Now Playing: An Overly-Dramatized True Story

When I first saw the trailer for ‘The Impossible’ as I walked into a movie theater, I stopped mid-aisle and watched the whole preview because the on-screen action mixed with Damien Rice’s cover of U2’s “One” was a perfect blend of emotional cinema. Without shame, I’ll admit that my eyes welled up with tears from the trailer alone. Sadly, the actual film never rises to that level.

I’m pretty torn when it comes to my opinion of ‘The Impossible’. The idea behind the film is honest, genuine and moving – but the way that it’s realized doesn’t always show that. Instead, it bounces from powerful and emotional to flawed, manipulative and amateurish. Let me explain.

Based on the true story of a family who chose to hold their 2004 Christmas vacation at a beach resort on the coast of Thailand, you start the movie already aware that a tsunami is about to cause massive devastation. What you don’t know is whether and how the characters will survive (unless you’ve seen the far-too-revealing trailer). The depiction of the catastrophic wave is harrowing. The images and sounds are so horrific that they made me not want to watch, but I couldn’t close my eyes out of the fear that if I did, our fighting-for-survival characters wouldn’t make it through.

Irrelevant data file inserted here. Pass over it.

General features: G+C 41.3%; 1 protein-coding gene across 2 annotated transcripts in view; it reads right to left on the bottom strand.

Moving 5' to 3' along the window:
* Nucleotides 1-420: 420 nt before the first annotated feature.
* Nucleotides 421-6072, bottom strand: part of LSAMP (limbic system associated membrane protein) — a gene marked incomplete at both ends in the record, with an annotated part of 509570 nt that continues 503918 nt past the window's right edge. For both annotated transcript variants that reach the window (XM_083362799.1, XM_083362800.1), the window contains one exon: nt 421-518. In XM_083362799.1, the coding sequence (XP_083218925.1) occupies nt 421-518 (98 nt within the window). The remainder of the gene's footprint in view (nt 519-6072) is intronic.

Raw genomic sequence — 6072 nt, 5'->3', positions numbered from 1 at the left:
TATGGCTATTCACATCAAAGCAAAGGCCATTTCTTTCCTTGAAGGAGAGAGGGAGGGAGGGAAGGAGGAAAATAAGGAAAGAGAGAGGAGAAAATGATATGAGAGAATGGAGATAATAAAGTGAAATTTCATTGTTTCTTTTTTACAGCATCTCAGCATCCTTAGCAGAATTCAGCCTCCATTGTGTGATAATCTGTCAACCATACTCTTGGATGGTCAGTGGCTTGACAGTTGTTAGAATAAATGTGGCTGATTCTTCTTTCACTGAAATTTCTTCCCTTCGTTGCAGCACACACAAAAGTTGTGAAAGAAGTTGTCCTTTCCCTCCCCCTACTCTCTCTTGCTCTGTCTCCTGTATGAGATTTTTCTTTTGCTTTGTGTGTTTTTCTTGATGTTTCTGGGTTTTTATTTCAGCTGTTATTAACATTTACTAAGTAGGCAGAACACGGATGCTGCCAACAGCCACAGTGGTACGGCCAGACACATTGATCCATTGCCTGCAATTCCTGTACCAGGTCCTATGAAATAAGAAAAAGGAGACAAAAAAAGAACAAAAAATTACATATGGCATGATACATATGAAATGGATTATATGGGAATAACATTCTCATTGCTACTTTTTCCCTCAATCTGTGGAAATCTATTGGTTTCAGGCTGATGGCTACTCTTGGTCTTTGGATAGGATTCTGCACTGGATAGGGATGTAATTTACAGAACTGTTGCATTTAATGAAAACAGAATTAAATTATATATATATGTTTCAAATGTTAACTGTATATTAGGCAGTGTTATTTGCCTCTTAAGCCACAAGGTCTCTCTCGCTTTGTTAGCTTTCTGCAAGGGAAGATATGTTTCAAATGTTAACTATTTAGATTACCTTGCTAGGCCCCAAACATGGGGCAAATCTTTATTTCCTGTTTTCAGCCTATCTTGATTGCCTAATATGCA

When the wave hits, the narrative completely abandons three of the five family members. For nearly an hour, we follow the mother (Naomi Watts) and the oldest son. We see them dragged miles inland, clinging to whatever they can to stay afloat. Once they end up on somewhat firm ground, we watch them scour the wasteland for a safe place to reside should another wave come. After no time, we see them make their way to one of the many overcrowded makeshift hospitals – and this is where the majority of the film is set. Highly-wounded Mom and Son hang tight in a hospital.

The trailer for ‘The Impossible’ gives away the entire story, even the last scene, but that didn’t seem like a problem beforehand because the film appeared to be one where the journey would be worthwhile. Unfortunately, it’s not. If you’ve seen the trailer, then you already know that the dad (Ewan McGregor) and the two younger kids survive. About an hour in, we finally cut to them. We don’t see what they went through when the wave hit or how they managed to stay together and to stay alive; we simply see them surviving after the tsunami.

‘The Impossible’ drags on and on. It has several great moments that could have served as perfect endings, but they’re ruined for the sole purpose of adding unnecessary, unbelievable and contrived moments of tension and drama – as if the entire situation wasn’t dramatic enough. For example, one gimmick is used a few different times: two people look for one another. We see one walking in a lobby, and just when the other is coming down the stairs, the other walks out of sight around a corner. One of these scenes in particular has this happen over and over again.

I wanted to love ‘The Impossible’. After my experience with the trailer, I expected to. Sadly, the movie left me sorely disappointed. The first thirty minutes are truly moving, but the other three-quarters of the film rarely jump back up to that high level. For me, this is just another missed opportunity by Summit Entertainment.

Rating: ★★★☆☆

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